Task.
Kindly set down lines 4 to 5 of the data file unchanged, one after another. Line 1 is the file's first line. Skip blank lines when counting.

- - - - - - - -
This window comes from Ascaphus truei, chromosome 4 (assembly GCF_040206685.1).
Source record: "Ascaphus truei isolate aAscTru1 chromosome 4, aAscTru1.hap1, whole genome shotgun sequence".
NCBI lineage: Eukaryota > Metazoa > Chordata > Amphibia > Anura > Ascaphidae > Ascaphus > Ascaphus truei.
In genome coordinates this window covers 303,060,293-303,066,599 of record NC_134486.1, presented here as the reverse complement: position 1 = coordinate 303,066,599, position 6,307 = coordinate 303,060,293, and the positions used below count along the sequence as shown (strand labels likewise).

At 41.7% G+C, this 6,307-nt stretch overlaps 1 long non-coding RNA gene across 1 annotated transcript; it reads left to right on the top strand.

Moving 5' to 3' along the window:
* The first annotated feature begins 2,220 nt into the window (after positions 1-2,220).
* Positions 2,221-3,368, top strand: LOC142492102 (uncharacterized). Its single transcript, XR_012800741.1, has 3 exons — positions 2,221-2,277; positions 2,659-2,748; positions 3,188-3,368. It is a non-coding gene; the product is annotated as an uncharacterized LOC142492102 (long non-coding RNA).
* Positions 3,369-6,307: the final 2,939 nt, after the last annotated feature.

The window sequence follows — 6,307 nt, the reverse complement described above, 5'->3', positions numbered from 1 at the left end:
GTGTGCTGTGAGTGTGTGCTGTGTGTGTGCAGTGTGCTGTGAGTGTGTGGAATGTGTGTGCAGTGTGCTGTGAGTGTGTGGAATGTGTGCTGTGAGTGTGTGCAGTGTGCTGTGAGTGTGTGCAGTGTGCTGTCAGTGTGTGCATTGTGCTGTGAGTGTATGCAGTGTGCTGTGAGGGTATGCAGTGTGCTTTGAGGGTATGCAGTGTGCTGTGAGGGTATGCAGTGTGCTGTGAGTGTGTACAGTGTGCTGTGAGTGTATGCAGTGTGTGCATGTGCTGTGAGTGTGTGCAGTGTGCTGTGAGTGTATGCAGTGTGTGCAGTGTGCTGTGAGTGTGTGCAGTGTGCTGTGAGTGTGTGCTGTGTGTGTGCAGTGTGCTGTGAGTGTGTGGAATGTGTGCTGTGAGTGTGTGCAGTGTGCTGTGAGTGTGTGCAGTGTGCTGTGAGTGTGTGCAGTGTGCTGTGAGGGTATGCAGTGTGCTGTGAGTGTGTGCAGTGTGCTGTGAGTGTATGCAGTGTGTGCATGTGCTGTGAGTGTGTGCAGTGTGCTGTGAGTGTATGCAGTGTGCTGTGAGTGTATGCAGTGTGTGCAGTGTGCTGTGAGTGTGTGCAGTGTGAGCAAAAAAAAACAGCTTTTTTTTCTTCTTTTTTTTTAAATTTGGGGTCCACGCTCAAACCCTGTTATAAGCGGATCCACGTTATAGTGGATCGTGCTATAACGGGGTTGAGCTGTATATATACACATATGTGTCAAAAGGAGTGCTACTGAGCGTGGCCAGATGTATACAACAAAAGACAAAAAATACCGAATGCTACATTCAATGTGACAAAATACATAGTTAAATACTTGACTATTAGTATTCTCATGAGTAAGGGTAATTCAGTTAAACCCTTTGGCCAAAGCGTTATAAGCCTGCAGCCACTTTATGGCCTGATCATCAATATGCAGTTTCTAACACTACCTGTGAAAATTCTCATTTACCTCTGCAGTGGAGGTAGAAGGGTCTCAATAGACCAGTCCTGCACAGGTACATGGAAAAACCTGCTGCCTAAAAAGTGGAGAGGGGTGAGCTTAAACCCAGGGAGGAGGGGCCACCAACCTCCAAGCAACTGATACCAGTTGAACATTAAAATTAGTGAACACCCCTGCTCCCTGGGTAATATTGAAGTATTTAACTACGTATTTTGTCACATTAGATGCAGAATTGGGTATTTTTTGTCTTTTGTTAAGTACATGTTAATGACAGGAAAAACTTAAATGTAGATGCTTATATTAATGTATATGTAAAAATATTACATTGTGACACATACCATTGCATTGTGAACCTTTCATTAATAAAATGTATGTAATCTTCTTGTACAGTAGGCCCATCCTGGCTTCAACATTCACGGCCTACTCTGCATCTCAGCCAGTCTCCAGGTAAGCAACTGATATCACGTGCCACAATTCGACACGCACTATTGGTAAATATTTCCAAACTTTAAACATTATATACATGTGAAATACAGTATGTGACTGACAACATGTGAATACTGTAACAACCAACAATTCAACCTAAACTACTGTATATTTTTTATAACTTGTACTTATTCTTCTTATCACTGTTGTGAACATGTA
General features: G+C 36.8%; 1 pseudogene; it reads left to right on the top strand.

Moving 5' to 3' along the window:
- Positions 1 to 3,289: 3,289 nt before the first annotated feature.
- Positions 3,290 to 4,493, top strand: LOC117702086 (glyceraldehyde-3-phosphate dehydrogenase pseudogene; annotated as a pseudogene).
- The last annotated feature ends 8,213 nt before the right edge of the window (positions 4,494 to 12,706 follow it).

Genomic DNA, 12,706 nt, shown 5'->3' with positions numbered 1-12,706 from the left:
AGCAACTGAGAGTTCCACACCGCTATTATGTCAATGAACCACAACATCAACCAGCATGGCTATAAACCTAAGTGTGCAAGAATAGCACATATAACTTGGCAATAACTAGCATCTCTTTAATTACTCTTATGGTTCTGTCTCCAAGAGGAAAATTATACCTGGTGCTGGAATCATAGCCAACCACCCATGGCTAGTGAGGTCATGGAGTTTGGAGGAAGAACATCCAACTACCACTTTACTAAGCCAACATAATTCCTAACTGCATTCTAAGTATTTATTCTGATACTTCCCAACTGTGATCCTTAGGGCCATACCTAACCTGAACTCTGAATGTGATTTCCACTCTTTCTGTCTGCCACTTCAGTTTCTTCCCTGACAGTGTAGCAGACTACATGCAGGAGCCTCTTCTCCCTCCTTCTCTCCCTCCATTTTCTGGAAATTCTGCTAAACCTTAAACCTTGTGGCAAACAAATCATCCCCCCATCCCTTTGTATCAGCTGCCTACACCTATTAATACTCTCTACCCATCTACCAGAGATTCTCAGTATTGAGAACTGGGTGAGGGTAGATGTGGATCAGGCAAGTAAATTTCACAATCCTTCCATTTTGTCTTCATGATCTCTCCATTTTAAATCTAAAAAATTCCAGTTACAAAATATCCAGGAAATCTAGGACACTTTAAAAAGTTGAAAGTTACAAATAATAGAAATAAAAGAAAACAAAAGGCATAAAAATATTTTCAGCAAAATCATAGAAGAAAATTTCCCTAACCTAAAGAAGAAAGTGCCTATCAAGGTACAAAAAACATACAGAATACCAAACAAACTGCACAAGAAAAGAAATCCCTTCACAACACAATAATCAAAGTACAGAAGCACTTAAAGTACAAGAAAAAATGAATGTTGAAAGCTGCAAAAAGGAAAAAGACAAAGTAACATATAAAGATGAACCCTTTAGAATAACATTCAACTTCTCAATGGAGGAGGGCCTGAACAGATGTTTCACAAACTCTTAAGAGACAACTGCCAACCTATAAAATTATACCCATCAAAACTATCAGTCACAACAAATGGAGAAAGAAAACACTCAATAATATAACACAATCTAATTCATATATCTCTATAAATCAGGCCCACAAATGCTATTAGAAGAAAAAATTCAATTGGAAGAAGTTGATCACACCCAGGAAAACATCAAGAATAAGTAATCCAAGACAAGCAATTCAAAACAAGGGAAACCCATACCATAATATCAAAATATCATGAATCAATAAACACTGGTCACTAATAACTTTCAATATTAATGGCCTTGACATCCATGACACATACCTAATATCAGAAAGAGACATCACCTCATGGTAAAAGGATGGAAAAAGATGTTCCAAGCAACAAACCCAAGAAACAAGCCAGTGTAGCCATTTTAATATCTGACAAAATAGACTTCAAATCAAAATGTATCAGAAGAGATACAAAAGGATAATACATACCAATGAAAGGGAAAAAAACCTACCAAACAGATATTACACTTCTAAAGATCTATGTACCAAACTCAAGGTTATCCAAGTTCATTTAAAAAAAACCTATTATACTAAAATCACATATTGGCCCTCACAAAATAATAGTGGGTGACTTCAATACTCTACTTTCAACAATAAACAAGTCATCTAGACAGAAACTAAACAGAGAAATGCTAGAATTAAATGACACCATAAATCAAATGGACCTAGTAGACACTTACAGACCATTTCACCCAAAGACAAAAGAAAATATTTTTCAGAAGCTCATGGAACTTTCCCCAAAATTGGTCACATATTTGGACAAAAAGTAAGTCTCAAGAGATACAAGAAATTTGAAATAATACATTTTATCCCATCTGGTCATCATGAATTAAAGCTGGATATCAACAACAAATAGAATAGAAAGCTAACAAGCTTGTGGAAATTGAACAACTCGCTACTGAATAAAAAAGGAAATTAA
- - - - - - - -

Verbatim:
In genome coordinates this window covers 303,060,293-303,066,599 of record NC_134486.1, presented here as the reverse complement: position 1 = coordinate 303,066,599, position 6,307 = coordinate 303,060,293, and the positions used below count along the sequence as shown (strand labels likewise).

At 41.7% G+C, this 6,307-nt stretch overlaps 1 long non-coding RNA gene across 1 annotated transcript; it reads left to right on the top strand.